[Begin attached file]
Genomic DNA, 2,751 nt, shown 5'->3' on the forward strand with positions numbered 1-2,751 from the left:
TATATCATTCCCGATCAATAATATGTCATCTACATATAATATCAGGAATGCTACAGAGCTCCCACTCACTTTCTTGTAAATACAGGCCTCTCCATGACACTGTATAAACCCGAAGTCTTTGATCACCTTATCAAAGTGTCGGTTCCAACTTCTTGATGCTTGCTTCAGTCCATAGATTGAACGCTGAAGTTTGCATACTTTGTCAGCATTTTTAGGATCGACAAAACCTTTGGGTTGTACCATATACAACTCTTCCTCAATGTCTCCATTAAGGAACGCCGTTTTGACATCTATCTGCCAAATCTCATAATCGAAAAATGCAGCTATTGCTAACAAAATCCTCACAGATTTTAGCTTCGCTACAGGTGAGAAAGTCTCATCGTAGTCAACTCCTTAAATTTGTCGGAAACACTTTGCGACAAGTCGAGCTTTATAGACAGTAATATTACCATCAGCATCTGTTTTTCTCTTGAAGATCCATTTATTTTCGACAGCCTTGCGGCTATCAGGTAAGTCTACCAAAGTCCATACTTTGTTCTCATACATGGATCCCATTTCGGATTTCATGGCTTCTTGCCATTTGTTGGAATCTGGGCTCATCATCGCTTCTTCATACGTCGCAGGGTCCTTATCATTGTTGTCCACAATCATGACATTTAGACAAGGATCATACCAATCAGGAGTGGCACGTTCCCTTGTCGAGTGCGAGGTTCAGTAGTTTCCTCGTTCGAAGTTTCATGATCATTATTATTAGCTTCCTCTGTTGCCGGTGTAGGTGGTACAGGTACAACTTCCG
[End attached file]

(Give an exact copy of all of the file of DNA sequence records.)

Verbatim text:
Genomic DNA, 2,751 nt, shown 5'->3' on the forward strand with positions numbered 1-2,751 from the left:
TATATCATTCCCGATCAATAATATGTCATCTACATATAATATCAGGAATGCTACAGAGCTCCCACTCACTTTCTTGTAAATACAGGCCTCTCCATGACACTGTATAAACCCGAAGTCTTTGATCACCTTATCAAAGTGTCGGTTCCAACTTCTTGATGCTTGCTTCAGTCCATAGATTGAACGCTGAAGTTTGCATACTTTGTCAGCATTTTTAGGATCGACAAAACCTTTGGGTTGTACCATATACAACTCTTCCTCAATGTCTCCATTAAGGAACGCCGTTTTGACATCTATCTGCCAAATCTCATAATCGAAAAATGCAGCTATTGCTAACAAAATCCTCACAGATTTTAGCTTCGCTACAGGTGAGAAAGTCTCATCGTAGTCAACTCCTTAAATTTGTCGGAAACACTTTGCGACAAGTCGAGCTTTATAGACAGTAATATTACCATCAGCATCTGTTTTTCTCTTGAAGATCCATTTATTTTCGACAGCCTTGCGGCTATCAGGTAAGTCTACCAAAGTCCATACTTTGTTCTCATACATGGATCCCATTTCGGATTTCATGGCTTCTTGCCATTTGTTGGAATCTGGGCTCATCATCGCTTCTTCATACGTCGCAGGGTCCTTATCATTGTTGTCCACAATCATGACATTTAGACAAGGATCATACCAATCAGGAGTGGCACGTTCCCTTGTCGAGTGCGAGGTTCAGTAGTTTCCTCGTTCGAAGTTTCATGATCATTATTATTAGCTTCCTCTGTTGCCGGTGTAGGTGGTACAGGTACAACTTCCG